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“…we was two of one kind, we loved each other. And that made our marriage complete.”

Clara Gantt, the 94-year-old widow of U.S. Army Sgt. Joseph Gantt, weeps in front of her husband's casket at Los Angeles International Airport. (Andrew Renneisen / For The Times)

Clara Gantt, the 94-year-old widow of U.S. Army Sgt. Joseph Gantt, weeps in front of her husband’s casket at Los Angeles International Airport. (Andrew Renneisen / For The Times)


There’s a little dust in the air for this story. May God bless Mrs. Gantt and grant her some measure of piece now that her beloved is home.

Army Sgt. 1st Class Joseph Gantt told his wife to remarry if he didn’t come back from the war. She told him no. He had a hard enough time getting her to say yes when he proposed. He was it.

In 1950, Gantt went missing during combat in the Korean War. He was presumed dead, but Clara Gantt, now 94, held out hope and never remarried.

On Friday morning on the Los Angeles International Airport tarmac, the widow stood from her wheelchair and cried as her husband’s flag-draped casket arrived home. He was one of hundreds of U.S. soldiers whose remains have been turned over by the North Korean government in recent years.

“I told him I missed him so much,” she said softly. “And I expect him to come home and he didn’t.”

He never saw the house in Inglewood, just a few miles from where she greeted his remains. He hated yardwork, and never wanted the hassle of owning a home. She bought him one anyway and hired a gardener so he could do whatever he pleased when he came home to her.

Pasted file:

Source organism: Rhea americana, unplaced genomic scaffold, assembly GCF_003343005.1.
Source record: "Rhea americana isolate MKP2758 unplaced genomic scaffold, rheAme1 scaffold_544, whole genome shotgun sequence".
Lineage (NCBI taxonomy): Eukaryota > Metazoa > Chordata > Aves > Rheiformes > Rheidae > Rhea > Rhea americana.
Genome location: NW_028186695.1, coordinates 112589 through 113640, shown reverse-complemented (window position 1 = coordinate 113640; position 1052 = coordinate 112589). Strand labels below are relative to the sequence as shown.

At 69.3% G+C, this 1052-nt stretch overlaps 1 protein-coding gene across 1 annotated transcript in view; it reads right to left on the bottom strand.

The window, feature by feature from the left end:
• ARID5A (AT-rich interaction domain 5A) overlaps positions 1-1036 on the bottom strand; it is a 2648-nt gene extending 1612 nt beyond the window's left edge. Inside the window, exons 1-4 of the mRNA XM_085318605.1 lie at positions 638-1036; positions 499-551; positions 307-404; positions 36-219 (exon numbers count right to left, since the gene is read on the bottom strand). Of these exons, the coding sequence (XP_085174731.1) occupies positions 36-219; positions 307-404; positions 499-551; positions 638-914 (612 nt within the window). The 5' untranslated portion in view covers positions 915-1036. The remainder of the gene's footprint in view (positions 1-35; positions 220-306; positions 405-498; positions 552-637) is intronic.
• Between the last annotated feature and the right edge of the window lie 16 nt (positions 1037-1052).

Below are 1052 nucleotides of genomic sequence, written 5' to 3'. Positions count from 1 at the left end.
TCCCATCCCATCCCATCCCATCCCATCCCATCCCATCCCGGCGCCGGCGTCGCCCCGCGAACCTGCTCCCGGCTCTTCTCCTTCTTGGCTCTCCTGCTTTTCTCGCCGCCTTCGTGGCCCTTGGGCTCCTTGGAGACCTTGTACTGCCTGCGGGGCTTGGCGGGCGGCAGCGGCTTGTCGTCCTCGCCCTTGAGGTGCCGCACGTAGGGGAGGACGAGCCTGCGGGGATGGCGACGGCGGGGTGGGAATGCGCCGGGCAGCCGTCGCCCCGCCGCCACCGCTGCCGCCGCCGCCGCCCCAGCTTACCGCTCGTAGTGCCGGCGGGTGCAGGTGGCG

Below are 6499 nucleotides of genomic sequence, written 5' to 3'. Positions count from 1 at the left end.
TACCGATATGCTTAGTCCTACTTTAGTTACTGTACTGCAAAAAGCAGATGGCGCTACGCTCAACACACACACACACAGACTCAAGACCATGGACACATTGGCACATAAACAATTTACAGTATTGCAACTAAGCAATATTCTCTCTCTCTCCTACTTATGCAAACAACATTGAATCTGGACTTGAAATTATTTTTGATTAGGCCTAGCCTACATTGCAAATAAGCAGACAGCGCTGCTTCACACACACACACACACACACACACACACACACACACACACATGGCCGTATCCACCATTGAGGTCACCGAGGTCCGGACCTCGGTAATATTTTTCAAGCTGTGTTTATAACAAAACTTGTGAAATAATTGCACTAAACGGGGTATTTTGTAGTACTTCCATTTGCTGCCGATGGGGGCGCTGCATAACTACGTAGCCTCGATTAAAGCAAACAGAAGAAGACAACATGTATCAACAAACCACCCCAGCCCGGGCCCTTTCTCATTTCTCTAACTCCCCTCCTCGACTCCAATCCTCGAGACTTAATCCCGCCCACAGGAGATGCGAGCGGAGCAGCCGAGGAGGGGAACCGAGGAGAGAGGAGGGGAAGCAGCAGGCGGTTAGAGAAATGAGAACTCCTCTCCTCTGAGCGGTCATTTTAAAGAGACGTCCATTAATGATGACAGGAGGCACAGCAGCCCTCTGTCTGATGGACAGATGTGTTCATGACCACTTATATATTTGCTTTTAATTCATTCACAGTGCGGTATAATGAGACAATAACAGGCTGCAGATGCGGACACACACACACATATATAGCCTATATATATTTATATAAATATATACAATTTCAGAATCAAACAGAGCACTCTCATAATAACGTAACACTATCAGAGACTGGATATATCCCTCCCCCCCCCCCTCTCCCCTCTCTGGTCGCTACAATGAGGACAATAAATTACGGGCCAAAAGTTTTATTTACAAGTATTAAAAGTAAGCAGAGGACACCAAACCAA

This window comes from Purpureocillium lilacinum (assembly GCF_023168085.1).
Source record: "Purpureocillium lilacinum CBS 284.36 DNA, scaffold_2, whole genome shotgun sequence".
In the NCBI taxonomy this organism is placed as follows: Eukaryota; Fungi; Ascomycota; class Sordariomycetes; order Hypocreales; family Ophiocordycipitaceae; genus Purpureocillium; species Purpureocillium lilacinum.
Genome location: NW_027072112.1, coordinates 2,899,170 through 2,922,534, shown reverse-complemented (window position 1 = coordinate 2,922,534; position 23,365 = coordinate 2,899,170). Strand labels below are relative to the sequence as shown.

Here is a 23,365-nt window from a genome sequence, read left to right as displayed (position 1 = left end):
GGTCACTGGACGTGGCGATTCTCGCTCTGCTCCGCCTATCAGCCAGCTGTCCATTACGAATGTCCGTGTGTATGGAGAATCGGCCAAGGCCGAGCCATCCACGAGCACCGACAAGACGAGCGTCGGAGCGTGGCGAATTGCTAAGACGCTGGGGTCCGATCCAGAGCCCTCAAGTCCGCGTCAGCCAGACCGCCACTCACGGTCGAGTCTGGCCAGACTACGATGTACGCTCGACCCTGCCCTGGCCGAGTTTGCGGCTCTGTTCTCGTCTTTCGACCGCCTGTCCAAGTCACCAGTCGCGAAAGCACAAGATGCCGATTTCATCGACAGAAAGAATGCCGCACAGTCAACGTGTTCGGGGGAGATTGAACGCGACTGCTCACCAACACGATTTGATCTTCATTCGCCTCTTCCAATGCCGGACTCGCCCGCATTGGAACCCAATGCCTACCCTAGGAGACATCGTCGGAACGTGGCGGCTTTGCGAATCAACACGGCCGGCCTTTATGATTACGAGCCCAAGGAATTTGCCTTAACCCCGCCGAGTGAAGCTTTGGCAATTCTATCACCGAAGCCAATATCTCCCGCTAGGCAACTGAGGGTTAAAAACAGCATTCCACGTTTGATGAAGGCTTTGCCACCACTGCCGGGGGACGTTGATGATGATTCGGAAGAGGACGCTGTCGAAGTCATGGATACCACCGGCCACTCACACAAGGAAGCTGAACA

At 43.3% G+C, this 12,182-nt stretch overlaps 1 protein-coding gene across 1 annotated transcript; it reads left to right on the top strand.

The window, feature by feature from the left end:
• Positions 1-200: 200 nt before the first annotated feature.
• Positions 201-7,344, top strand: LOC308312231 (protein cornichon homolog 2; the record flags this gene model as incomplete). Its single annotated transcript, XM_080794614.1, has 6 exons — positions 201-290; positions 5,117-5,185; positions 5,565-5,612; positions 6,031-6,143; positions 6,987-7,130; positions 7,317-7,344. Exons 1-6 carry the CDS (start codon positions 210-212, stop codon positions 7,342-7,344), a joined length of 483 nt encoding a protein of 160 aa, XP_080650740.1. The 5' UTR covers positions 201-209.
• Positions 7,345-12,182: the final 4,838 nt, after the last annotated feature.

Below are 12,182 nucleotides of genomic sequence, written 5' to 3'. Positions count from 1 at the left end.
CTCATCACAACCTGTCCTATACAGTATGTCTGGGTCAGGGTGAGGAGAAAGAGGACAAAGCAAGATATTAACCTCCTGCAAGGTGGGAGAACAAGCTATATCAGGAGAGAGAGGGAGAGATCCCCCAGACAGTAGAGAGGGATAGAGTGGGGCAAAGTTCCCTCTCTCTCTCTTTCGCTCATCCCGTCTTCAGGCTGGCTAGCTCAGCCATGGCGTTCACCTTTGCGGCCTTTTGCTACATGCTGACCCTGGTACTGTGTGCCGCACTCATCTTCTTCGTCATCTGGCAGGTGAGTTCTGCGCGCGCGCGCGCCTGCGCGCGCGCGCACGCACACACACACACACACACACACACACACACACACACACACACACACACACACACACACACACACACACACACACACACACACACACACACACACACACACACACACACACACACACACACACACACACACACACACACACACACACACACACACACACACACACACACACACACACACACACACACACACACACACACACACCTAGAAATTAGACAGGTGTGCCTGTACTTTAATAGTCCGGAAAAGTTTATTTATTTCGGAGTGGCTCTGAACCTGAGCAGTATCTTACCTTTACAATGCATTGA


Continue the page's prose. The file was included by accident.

A wall of her bedroom is covered with military certificates and photos — his barracks, him in front of a white picket fence during World War II, his father. A copy of her picture — the one he always kept with him — stands nearby. A teddy bear in army fatigues sits in her living room, near an American flag with his photo tucked into the glass display.

She’s afraid to hang his medals, which include the Bronze Star with Valor, awarded posthumously, and a Purple Heart, for fear they’d be stolen during one of many break-ins that have happened on the street where she’s lived since the 1960s. She would rather they be safe in a museum.

Gantt said she never stopped waiting for word, but she forged ahead with her own life. She worked for years as a caregiver for people with disabilities, as well as children. She and her husband had always wanted to have kids, and working with them gave her pleasure.

“I would just pray and ask the Lord to let me live until they find a closure for him so I can be here to put him away myself,” she said, wearing a dog tag with his photo printed on it given to her at the morning ceremony.

More at the link on Sgt. Gantt’s service and the couple.

4 comments to “…we was two of one kind, we loved each other. And that made our marriage complete.”

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